Floyd Landis, who remains – for now, at least – the only winner of the Tour de France to have subsequently been stripped of his title for doping, has announced his retirement from cycling with immediate effect.
The American tested positive for elevated levels of testosterone after a storming ride to win Stage 16 of the race, although news of his positive test only broke after the conclusion of the Tour in Paris, where Landis stood on top of the Champs-Elysées podium in the maillot jaune.
Now, the 35-year-old who has struggled to find a job after finally confessing to his own past doping last May, when he also levelled allegations regarding systemic use of performance enhancing drugs by former team mate Lance Armstrong and other members of the US Postal Service team, has told ESPN.com that he has decided to retire from the sport.
Armstrong has consistently denied the allegations, and Landis himself has been criticised for his sudden confession after spending more than three years trying to clear his name, his legal battle partly funded by fans who believed – misguidedly, it turns out – in his innocence.
"I've spent five years trying to get back to a place that I can never really go back to, and it's causing more stress than is worth it," explained Landis, who spent his life savings on his defence and also saw his marriage end in divorce. "There must be more to life than this,” he added.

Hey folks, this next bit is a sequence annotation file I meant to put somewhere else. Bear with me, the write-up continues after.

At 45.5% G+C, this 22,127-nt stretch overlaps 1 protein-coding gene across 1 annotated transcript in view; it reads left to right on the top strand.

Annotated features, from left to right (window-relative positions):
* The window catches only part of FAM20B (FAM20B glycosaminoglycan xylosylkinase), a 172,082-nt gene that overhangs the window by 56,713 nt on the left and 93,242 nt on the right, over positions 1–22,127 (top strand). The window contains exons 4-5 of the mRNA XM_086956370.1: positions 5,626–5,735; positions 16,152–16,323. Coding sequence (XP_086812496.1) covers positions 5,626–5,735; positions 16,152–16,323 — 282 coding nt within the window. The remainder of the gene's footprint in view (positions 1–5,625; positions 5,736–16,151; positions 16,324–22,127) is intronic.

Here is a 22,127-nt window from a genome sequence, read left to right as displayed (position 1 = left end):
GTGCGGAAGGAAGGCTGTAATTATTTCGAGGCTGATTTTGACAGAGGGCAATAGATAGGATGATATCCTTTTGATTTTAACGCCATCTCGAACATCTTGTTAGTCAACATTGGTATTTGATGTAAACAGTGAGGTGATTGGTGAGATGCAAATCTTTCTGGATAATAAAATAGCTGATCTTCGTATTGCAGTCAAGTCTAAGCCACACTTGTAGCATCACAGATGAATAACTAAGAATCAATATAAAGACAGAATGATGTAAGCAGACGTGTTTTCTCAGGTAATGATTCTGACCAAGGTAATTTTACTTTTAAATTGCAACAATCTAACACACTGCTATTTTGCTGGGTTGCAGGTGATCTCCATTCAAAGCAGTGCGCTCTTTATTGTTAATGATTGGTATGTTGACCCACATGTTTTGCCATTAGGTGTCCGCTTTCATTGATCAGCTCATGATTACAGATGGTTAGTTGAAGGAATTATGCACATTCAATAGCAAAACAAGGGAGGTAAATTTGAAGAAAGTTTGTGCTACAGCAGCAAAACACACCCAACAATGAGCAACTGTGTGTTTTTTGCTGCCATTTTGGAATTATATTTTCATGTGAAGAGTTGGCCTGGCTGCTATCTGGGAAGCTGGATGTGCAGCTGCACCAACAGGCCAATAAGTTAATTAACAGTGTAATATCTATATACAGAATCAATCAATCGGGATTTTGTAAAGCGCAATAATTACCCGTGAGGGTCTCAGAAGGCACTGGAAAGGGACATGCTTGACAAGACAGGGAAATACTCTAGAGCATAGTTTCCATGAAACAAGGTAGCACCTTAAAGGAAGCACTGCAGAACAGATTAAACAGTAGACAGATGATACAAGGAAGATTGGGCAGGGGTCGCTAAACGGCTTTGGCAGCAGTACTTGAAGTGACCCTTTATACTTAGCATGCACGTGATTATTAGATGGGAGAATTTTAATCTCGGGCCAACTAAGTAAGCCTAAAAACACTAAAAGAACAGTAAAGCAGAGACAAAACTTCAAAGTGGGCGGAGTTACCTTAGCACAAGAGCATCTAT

The former US Postal Service and Phonak Hearing Systems, who returned to the sport with the OUCH team for the 2009 season and rode some races last year as an unaffiliated rider, continued: "I've been riding my bike a lot, trying to figure out life, which is the same reason I did it to start with, so I've come full circle.
“I'll always ride my bike. But I'll never start on a line on a road and try to get to another line on a road faster than another guy. That's over."
Landis told ESPN that he had thought about giving up cycling on a number of occasions during the past few months,"but I just couldn't follow through with it."
Now, however, in a particularly symbolic gesture given his own history, Landis has informed Travis Tygart, head of the U.S. Anti-Doping Agency, that he wishes to have his name removed from the list of athletes liable to be tested for drugs.
"I don't want it to come across that I'm quitting because I'm bitter," Landis added, although he revealed that he believed that it was now impossible to defeat the scourge of doping in cycling.
"I'm relatively sure this sport cannot be fixed, but that's not my job, that's not my fight," he concluded.
Simon joined road.cc as news editor in 2009 and is now the site’s community editor, acting as a link between the team producing the content and our readers. A law and languages graduate, published translator and former retail analyst, he has reported on issues as diverse as cycling-related court cases, anti-doping investigations, the latest developments in the bike industry and the sport’s biggest races. Now back in London full-time after 15 years living in Oxford and Cambridge, he loves cycling along the Thames but misses having his former riding buddy, Elodie the miniature schnauzer, in the basket in front of him.